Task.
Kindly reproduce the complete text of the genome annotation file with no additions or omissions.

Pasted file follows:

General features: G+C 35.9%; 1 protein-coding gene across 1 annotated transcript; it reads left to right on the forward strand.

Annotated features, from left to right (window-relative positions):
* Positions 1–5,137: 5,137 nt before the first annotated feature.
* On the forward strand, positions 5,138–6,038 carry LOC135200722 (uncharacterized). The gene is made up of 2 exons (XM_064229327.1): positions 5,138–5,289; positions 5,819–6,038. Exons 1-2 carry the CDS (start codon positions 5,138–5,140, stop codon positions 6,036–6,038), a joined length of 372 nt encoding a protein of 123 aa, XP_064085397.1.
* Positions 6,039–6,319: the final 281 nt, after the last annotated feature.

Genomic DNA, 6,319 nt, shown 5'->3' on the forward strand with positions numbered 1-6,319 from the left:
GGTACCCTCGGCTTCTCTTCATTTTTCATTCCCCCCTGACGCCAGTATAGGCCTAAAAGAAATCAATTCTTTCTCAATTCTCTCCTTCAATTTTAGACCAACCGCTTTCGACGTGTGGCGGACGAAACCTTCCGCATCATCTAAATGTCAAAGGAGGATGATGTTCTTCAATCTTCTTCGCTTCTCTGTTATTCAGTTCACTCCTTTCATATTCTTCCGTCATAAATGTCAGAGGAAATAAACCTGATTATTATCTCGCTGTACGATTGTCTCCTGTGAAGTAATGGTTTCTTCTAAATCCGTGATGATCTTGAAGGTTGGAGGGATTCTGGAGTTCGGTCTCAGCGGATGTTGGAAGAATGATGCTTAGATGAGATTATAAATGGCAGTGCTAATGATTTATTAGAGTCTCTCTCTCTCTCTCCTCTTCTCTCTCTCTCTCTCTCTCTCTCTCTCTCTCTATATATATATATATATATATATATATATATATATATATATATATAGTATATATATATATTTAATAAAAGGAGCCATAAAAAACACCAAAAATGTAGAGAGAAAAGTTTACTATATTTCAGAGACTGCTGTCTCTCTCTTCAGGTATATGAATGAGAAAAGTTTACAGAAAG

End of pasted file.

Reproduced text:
General features: G+C 35.9%; 1 protein-coding gene across 1 annotated transcript; it reads left to right on the forward strand.

Annotated features, from left to right (window-relative positions):
* Positions 1–5,137: 5,137 nt before the first annotated feature.
* On the forward strand, positions 5,138–6,038 carry LOC135200722 (uncharacterized). The gene is made up of 2 exons (XM_064229327.1): positions 5,138–5,289; positions 5,819–6,038. Exons 1-2 carry the CDS (start codon positions 5,138–5,140, stop codon positions 6,036–6,038), a joined length of 372 nt encoding a protein of 123 aa, XP_064085397.1.
* Positions 6,039–6,319: the final 281 nt, after the last annotated feature.

Genomic DNA, 6,319 nt, shown 5'->3' on the forward strand with positions numbered 1-6,319 from the left:
GGTACCCTCGGCTTCTCTTCATTTTTCATTCCCCCCTGACGCCAGTATAGGCCTAAAAGAAATCAATTCTTTCTCAATTCTCTCCTTCAATTTTAGACCAACCGCTTTCGACGTGTGGCGGACGAAACCTTCCGCATCATCTAAATGTCAAAGGAGGATGATGTTCTTCAATCTTCTTCGCTTCTCTGTTATTCAGTTCACTCCTTTCATATTCTTCCGTCATAAATGTCAGAGGAAATAAACCTGATTATTATCTCGCTGTACGATTGTCTCCTGTGAAGTAATGGTTTCTTCTAAATCCGTGATGATCTTGAAGGTTGGAGGGATTCTGGAGTTCGGTCTCAGCGGATGTTGGAAGAATGATGCTTAGATGAGATTATAAATGGCAGTGCTAATGATTTATTAGAGTCTCTCTCTCTCTCTCCTCTTCTCTCTCTCTCTCTCTCTCTCTCTCTCTCTCTATATATATATATATATATATATATATATATATATATATATATATAGTATATATATATATTTAATAAAAGGAGCCATAAAAAACACCAAAAATGTAGAGAGAAAAGTTTACTATATTTCAGAGACTGCTGTCTCTCTCTTCAGGTATATGAATGAGAAAAGTTTACAGAAAG